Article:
The United Kingdom says it respects the sovereignty of Nigeria, but also reserves the right to determine who gets a visa to visit any part of the UK.
Catriona Laing, British high commissioner to Nigeria, said this on Thursday at an orientation programme for people with disability seeking Chevening scholarship opportunities in the UK.
The UK had threatened to impose visa ban — among other sanctions — on persons guilty of electoral violence in Nigeria.
In reaction, the federal government had said the visa ban was disrespectful to Nigeria’s sovereignty.
Laing said the UK welcomed the fact that the Nigerian government was following up on electoral malpractices, and commended the peaceful conduct of the September 19 election in Edo.
She explained that the issue of visa restriction on perpetrators of electoral violence was the UK’s policy.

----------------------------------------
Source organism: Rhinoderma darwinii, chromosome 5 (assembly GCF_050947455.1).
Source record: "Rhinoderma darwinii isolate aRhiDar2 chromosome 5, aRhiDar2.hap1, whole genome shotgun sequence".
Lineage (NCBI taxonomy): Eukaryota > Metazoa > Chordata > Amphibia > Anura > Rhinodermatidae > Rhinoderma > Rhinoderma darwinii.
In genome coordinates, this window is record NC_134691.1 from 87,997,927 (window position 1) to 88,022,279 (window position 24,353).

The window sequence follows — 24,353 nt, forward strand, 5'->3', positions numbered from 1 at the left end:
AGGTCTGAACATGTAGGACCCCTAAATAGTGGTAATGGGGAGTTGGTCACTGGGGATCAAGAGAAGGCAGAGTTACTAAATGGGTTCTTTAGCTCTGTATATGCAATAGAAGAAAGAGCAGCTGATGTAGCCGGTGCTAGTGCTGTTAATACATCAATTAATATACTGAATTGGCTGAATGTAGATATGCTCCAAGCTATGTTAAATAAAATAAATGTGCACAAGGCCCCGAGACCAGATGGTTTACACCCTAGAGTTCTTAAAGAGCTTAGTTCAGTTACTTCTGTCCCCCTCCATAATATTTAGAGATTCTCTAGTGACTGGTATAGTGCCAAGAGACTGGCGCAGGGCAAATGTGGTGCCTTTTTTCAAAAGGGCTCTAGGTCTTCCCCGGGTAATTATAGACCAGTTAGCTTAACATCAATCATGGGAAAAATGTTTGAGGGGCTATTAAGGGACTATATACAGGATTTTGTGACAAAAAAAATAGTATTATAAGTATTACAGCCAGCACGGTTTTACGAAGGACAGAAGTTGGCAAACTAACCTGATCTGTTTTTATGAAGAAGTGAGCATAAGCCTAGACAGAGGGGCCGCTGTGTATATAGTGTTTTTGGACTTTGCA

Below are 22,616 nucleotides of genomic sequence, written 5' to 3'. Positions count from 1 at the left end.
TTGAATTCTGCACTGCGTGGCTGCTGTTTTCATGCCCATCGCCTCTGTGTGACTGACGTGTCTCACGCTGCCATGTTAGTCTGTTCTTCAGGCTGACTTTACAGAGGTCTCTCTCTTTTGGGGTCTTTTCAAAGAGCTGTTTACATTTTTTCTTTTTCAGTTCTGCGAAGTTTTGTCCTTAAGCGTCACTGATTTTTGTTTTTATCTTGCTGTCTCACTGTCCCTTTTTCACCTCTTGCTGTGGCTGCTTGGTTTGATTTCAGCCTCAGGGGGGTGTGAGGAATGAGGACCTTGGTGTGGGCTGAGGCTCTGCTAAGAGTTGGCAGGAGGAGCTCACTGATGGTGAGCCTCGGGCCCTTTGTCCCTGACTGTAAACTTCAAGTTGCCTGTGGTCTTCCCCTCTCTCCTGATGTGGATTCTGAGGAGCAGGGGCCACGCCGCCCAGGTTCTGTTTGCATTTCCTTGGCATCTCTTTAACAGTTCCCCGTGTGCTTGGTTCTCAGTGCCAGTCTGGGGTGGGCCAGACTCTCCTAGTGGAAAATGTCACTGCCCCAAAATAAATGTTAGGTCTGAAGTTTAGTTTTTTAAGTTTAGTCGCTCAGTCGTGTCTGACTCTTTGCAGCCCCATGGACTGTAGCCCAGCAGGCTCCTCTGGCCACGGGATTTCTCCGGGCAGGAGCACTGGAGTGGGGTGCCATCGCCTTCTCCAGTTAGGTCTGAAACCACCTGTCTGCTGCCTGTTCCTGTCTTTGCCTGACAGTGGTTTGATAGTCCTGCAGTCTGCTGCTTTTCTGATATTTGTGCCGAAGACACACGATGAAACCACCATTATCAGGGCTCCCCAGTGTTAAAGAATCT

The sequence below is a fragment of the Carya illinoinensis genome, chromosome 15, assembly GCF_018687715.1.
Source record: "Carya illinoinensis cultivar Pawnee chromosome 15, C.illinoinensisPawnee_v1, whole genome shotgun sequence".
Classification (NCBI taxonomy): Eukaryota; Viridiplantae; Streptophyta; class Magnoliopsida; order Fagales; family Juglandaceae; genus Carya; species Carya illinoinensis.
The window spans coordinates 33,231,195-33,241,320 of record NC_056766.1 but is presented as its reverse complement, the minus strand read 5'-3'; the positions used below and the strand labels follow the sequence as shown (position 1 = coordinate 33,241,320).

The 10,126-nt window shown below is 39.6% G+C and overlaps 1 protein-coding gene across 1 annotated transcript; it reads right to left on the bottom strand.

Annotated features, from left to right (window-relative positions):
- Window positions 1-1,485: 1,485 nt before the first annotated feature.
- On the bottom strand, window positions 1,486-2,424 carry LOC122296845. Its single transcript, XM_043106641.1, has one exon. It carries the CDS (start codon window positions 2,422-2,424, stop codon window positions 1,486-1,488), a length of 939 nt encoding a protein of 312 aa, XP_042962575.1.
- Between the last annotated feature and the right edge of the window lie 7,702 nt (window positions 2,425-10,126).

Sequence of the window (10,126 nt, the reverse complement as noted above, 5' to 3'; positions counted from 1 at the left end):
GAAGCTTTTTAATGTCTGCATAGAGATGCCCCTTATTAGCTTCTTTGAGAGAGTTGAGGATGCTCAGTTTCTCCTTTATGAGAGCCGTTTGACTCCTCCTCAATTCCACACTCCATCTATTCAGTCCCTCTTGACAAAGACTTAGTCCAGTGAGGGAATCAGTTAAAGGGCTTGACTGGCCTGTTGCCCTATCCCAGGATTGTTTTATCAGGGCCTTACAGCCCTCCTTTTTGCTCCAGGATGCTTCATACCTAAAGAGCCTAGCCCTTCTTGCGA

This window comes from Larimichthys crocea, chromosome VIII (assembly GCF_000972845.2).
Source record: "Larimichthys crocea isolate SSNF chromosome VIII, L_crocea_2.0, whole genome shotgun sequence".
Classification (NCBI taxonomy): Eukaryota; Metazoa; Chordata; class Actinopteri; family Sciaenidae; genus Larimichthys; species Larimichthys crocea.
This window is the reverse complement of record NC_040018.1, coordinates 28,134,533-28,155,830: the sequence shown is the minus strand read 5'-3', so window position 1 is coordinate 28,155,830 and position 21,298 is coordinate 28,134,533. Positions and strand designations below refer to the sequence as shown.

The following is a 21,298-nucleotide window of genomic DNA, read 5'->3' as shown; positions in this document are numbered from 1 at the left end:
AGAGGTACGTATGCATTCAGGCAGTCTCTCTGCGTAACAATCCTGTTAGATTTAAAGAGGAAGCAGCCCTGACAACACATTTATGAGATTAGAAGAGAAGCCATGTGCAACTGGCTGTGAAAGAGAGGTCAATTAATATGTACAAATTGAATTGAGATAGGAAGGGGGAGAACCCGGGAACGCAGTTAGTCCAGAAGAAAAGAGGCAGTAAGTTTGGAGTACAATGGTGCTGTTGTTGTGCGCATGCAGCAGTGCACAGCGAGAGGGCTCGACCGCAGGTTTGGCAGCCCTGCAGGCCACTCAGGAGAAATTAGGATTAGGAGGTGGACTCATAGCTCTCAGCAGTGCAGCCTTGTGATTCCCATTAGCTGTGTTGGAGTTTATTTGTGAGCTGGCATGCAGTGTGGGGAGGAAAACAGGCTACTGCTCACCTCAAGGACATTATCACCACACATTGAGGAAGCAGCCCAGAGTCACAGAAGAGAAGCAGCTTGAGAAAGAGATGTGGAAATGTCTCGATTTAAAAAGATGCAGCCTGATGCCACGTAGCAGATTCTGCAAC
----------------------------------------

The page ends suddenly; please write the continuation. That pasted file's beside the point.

“It is our visa policy, the UK, and we can determine who comes to the UK. So, that is a non-sovereign right,” she said.
“And all we are saying is that in line with the Nigerian policy, that those who commit violence or who incite violence, there may be an implication for that person when they apply for a visa to the UK.
“So, I think it is actually completely consistent with the Nigerian policy.
“This is our visa policy, but obviously, it is for Nigeria to determine how they deal with these perpetrators in Nigeria.”
Speaking on if the UK would heed the Nigerian government’s response and drop such plans of imposing a visa ban on electoral offenders, Laing said she was surprised at the reaction.
She said prior to the 2019 general election, the federal government welcomed its policy.
On the award of Chevening scholarship to Nigerians, Laing said thousands of persons in the country had benefitted from the programme over the years.
“The programme has been running for a long time, and in this year, we are sending 49,’’ Laing added.